In 1914, Margaret Wade-Lee sold 8 Briggs Street to Mathew John Leonard.  He and his children moved in immediately, then turning 14 Briggs into a rental property for the Quinncannons.

In 1916, John Haley, Prod's son in law, died at 2 Briggs Street, leaving behind his wife Mary.

By 1920, Prod's estate was renting out 10 Briggs Street to the Coyne and Foley families from Ireland, and 12 Briggs to the Silk family from Ireland, and 14 Briggs to the Concannon family from Ireland.

In 1927, Prod's daughter Elizabeth Leonard-Graney died at 2 Briggs Street (her husband had died there one year earlier).  Their children were already grown up, so that left Mary Leonard-Haley.

About 1928, the Sabasteanski family from Poland purchased 10 Briggs Street from Mathew as Executor.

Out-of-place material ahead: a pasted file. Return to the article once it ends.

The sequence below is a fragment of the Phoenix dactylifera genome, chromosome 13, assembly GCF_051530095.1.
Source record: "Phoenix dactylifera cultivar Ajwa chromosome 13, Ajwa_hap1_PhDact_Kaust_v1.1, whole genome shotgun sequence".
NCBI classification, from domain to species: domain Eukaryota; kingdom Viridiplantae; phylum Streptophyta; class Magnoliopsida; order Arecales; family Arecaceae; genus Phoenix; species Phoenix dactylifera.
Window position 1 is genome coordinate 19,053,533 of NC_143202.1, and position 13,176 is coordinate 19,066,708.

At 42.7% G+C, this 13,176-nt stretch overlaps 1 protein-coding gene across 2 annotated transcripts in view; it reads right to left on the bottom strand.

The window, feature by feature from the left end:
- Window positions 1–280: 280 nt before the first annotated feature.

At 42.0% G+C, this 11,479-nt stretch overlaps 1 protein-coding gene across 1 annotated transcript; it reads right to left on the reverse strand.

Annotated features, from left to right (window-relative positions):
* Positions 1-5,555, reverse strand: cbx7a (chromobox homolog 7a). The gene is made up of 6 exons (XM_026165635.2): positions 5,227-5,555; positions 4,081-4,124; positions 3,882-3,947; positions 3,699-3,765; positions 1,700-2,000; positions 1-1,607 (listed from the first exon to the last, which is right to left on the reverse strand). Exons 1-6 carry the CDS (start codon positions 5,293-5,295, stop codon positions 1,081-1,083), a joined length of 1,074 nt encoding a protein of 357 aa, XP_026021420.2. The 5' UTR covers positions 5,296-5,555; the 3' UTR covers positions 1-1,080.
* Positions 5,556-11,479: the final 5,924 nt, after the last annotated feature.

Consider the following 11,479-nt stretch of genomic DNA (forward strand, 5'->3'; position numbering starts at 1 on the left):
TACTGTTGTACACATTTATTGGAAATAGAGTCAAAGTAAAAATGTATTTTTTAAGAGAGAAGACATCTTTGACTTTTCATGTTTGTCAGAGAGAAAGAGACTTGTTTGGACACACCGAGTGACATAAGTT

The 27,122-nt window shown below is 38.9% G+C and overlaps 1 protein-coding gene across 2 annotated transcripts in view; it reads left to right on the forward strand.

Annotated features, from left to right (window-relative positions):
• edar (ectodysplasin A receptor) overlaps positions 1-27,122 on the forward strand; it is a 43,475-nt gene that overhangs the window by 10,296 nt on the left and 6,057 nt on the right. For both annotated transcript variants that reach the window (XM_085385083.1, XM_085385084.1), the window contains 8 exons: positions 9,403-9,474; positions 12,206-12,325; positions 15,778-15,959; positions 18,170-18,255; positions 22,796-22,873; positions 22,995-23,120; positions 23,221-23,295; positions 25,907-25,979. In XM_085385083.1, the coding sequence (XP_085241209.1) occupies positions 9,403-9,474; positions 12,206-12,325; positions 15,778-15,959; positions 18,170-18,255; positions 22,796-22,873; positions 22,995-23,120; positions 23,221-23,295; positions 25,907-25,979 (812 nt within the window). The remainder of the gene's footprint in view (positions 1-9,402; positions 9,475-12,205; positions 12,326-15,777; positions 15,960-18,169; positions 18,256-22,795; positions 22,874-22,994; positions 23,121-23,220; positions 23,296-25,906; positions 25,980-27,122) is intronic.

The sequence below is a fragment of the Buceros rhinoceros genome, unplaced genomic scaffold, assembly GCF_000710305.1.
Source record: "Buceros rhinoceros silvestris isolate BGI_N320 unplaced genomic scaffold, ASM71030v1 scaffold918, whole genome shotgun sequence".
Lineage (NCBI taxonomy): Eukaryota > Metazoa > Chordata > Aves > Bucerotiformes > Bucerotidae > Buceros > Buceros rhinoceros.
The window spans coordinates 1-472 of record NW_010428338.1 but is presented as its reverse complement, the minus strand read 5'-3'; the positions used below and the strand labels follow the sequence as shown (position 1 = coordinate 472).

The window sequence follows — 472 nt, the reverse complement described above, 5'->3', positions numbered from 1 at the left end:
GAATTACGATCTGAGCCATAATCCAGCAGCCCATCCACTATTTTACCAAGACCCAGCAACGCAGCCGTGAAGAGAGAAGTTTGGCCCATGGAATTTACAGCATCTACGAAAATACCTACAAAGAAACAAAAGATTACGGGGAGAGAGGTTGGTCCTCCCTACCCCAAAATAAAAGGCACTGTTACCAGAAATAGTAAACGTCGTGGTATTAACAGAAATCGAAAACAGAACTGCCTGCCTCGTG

About 1929, the Huszcza family from Poland purchased 14 Briggs Street from Mathew.

By 1930, 4 Briggs Street was being rented out to the Savage family from Lithuania

In 1930, Mary Leonard-Haley died in hospice.  She had left behind 2 Briggs Street a year prior, which made this a rental property.

Around 1931, 2 Briggs Street was sold off.

In 1934, Agnes Petersen-Leonard died at 8 Briggs Street, leaving behind her husband Thomas Mathew Leonard & son Thomas Edward Leonard.

In 1939, Mathew John Leonard died at 8 Briggs Street.  His sister Annie had defrauded his will, and got herself named owner of everything, which would include 8 Briggs Street.  Thomas Mathew remained in the house by himself, however, paying rent to Annie.

In January 1943, 2 Briggs Street was sold to Veronica Danilewicz via Trustee Sale upon judge's orders.